Stumbling on History
The brass cobblestones glinted in the autumn sunlight. On the pavement beside them lay six white roses. I stopped, as had a dozen others residents in the hour since the new stones had been laid on our street. ‘Here lived Regina Edel,’ I read. ‘Deported 17.12.1942. Murdered Auschwitz 23.2.1943.’
Next to it were six more plates, recording the names of other Jewish residents who had been pulled from their home on this leafy and peaceful residential street, and murdered in the camps.
I stood in silence for a moment. Then I spoke the names aloud. Selma Schnee. Hugo and Flora Philips. Dr. Kurt Jacobsohn, his wife Liesbeth and little Hans Adolf. Their boy was six years old when he was executed – along with his parents — at Auschwitz.
I have written before about how modern Germany – in a courageous, humane and moving manner — is subjecting itself to national psychoanalysis. This difficult and painful process is evident in Berlin’s Holocaust Memorial, the undulating labyrinth of concrete plinths which commemorates the European Jews murdered during the Second World War. It can also be seen in Daniel Libeskind’s tortured Jewish Museum, as well as the black husk of the Kaiser Wilhelm Memorial Church, destroyed by Allied bombs in 1943, and the former Hohenschönhausen Stasi prison which chronicles the zeal of the iniquitous Ministry for State Security in controlling and repressing East Germans. It’s a Freudian idea that the repressed (or at least unspoken) will fester like a canker unless it is brought to the light. The insistence on memory is anciently Jewish, and now Western: the conviction that for the psychic health of a society its past atrocities must be unearthed and confessed, as a condition of healing.
But this insistence on facing the past is not only evident in grand official projects. Take the stolpersteine. An astonishing twenty thousand of these brass ‘stumble stones’ have been planted among the cobbles of 280 German cities, engraved with the name of a victim: a Jew, a gypsy, a homosexual, a euthanasia victim – anyone the Nazis felt did not deserve to live. Each plaque begins with the same words: ‘Hier Wohnt’ — here lived — followed by the name, date of birth, year of deportation, the camp, and the fate of the victim, if known.
In almost every case the stolpersteine have been commissioned and paid for by residents of the deceased’s former home. All have been made in the studio of Gunter Demnig, an artist who began the project in 1993 with an exhibition of 200 plaques for Sinti and Roma victims. His bold idea to lay stones for the victims of the Holocaust all over Europe almost overwhelmed him until the minister of Cologne’s Atoniter Church told him to ‘start small’. He did, and today there are 1,400 stones in Cologne, and more than 3,000 in Berlin. Demnig – who still does much of the work himself — has also laid the stolpersteine in Austria, Italy, Hungary, the Czech Republic and the Netherlands.
‘Oh our terrible history,’ sighed Hilde Keilinghaus, a Berlin school teacher who lives on my street. Keilinghaus commissioned the seven stones with her neighbours Bettina and Clemens Brandl-Risi. ‘I think it’s important to give the victims a face,’ she told me when we met in her apartment. ‘I think it’s important that people see the stones in front of the house, and stop, and read the names.’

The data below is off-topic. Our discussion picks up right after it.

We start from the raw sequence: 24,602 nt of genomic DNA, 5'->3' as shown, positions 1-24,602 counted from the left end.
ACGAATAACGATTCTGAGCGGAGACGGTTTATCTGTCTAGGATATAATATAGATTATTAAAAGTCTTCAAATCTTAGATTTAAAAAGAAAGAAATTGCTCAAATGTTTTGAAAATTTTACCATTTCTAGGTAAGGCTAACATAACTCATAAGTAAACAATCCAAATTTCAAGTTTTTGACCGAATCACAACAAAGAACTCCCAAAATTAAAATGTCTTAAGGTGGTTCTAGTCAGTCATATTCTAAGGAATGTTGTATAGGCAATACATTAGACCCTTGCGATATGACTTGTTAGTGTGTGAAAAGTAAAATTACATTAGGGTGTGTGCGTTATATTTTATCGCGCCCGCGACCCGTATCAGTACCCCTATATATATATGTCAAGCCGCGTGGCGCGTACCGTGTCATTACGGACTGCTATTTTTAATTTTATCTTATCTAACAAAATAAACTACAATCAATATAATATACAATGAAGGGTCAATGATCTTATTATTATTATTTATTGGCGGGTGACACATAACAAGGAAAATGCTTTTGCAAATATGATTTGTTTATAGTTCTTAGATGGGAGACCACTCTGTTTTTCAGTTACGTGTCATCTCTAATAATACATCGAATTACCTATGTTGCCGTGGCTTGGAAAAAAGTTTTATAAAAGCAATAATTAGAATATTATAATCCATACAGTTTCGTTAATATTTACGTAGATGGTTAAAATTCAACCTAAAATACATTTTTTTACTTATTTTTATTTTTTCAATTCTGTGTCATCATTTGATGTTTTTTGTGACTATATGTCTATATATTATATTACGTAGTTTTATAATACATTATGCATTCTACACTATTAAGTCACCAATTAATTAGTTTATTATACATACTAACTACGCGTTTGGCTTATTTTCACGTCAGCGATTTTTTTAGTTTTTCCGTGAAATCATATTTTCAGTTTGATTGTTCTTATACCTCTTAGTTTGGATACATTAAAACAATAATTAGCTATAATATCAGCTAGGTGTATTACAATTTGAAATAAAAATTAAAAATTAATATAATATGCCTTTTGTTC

With the help of a volunteer from the town hall, Keilinghaus was able to find those names. The Gedenkbuch, the Memorial Book for the German Victims of the Holocaust published by the Bundesarchiv, proved to be an invaluable resource. The cost of the stolpersteine – €95 per stone – was split equally by the building’s residents. But the search for the victim’s living relatives proved hauntingly difficult.
‘I checked all the German records,’ she told me. ‘I even went to Yad Vashem, Israel’s memorial to the Jewish victims of the Holocaust in Jerusalem. And I was shocked to find that no one had asked about these people. There was no brother. No daughter. All their relatives must have been murdered also.’
She sighed and went on, ‘The one exception was Hanns Daniel Philips, Hugo and Flora’s son. He wasn’t in Berlin when his parents were taken away. He survived the war, lived in London for a time and in 1979 went to Yad Vashem to see if there was any traces of them. But now we can’t find him. He too has disappeared.’
Next month Keilinghaus, the Brandl-Risis and their neighbours will hold a small ceremony for the seven murdered residents of their house. Their names will be read out loud, echoing down the street where they once walked, talked and played. No rabbi will be present for it will not be a funeral but rather an act of remembrance, touched by both shame and a desire to learn from terrible, past mistakes.
‘My father was 18 years old when the war began,’ Keilinghaus told me. ‘He fought on the Eastern Front and was imprisoned in a Soviet gulag until 1948. When he came home to Germany, he forbade me and my brother to wear any kind of uniform. I couldn’t even join the Scouts.’
‘How could it have happened that my parents didn’t see what was happening?’ wondered Hilde Keilinghaus, her brow knotted. ‘Today we must look into ourselves and ask, if we had been alive at that time, how would we have reacted?’ She concluded, ‘This is our history, and it’s still around us. It needs to be kept in mind.’
Beneath her window the shining, brass stolpersteine catch the eye, make passers-by stop, and reflect, and takes their breath away.